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English Wikipedia has an article on:
Slum homes in Mumbai, India.


Early 19th century (originally slang, in the sense ‘room’, esp. ‘back room’ (attested 1812)); of unknown origin.


  • (file)
    Rhymes: -ʌm


slum (plural slums)

  1. A dilapidated neighborhood where many people live in a state of poverty.
    • Charles Dickens, Gambling.
      Go to the half built-upon slums behind Battlebridge [] you will find groups of boys [] squatting in the mud, among the rubbish, the broken bricks, the dust-heaps, and the fragments of timber []
  2. (slang) Inexpensive trinkets awarded as a prizes in a carnival game.
    • 1956, Theron Fox -, How to Make Money with Carnival Games, page 58:
      The lower the price of slum the better it is for the operator who can either give more of it out or build up the size of his big prizes. It is the big prizes that bring the play, even though the winner has to be satisfied with a piece of slum for his efforts.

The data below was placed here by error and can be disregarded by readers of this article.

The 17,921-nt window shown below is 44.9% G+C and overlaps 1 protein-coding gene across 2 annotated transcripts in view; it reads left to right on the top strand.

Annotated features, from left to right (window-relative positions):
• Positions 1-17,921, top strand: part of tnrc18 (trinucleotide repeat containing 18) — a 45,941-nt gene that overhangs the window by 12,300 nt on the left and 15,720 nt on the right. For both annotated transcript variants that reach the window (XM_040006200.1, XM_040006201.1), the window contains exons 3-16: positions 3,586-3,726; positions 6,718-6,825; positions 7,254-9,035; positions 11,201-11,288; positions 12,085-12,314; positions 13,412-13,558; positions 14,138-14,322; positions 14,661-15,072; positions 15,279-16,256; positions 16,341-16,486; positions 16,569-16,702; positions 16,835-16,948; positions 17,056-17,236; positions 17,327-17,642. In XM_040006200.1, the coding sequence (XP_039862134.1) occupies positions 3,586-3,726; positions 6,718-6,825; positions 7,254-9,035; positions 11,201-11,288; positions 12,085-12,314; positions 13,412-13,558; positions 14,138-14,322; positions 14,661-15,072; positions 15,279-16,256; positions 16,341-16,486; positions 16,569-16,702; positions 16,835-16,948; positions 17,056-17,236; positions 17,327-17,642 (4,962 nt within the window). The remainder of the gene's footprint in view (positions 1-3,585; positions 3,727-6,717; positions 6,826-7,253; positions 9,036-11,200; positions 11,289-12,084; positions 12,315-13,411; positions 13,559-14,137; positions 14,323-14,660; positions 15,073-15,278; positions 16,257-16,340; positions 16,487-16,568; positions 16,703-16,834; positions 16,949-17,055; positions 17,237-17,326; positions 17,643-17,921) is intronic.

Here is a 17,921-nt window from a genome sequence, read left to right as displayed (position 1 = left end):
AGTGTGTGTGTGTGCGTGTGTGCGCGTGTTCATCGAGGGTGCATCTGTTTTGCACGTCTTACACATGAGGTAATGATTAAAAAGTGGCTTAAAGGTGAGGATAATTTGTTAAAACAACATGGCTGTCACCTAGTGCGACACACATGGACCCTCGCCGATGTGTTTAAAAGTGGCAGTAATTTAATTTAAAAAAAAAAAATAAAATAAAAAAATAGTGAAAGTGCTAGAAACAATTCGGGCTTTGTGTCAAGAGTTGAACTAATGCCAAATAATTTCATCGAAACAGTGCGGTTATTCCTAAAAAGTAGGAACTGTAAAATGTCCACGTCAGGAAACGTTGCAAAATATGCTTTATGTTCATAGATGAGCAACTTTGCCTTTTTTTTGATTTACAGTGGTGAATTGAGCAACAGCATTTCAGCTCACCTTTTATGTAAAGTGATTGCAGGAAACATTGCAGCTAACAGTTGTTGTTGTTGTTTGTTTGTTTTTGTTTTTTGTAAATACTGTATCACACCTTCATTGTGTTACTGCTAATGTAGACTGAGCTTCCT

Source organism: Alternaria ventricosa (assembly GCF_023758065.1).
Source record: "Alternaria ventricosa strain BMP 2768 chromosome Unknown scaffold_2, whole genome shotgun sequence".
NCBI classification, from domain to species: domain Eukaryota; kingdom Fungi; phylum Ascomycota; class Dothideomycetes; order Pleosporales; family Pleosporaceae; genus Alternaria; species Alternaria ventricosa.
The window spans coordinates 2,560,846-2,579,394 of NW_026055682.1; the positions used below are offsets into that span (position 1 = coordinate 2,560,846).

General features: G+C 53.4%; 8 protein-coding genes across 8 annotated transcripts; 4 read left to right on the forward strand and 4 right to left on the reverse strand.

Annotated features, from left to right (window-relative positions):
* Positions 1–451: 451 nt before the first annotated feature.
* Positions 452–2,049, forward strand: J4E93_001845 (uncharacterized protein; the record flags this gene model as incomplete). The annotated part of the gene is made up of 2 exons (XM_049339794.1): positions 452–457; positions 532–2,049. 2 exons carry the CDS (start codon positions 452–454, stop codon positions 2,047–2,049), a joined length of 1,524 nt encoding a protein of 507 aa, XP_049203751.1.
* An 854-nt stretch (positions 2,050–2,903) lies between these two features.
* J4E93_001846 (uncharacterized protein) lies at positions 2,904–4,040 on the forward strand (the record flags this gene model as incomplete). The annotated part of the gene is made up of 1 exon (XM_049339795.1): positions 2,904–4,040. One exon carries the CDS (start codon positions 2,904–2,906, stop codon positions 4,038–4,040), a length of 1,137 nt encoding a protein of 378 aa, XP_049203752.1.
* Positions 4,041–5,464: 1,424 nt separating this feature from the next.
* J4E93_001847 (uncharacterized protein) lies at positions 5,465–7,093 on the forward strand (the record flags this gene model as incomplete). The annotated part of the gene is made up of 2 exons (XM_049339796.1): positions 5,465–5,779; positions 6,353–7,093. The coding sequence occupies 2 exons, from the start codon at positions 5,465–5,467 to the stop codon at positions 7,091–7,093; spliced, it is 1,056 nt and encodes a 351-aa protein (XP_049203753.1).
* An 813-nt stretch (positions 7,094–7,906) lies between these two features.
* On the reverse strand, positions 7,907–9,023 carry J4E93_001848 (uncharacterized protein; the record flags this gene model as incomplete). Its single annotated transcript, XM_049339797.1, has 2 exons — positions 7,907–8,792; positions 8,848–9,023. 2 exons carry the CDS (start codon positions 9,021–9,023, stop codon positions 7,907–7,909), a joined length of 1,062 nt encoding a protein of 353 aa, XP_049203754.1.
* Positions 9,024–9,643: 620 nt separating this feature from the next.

• 1976, Mary Carey & ‎George Sherman, A compendium of bunk: or, How to spot a con artist:
      Another hanky pank is the darts and balloons. No gaffs, no grift, nothing phoney. Game for the kids and the family. Get a dozen gross of slum and pass it out to the kids, and everybody'll love you.
    • 2009, Richard Margittay, Carnival Games: the Perfect Crimes, →ISBN:
      Making twenty times his investment in only seconds, the concessionaire smiled as he awarded the nickel slum, often a stuffed worm, to each unwitting pigeon.


Derived terms[edit]



slum (third-person singular simple present slums, present participle slumming, simple past and past participle slummed)

  1. (intransitive) To visit a neighborhood of a status below one's own.

Related terms[edit]


Norwegian Nynorsk[edit]


slum m (definite singular slummen, indefinite plural slummar, definite plural slummane)

  1. a slum





slum f (definite sluma)

  1. Old, sour and blue buttermilk without cream.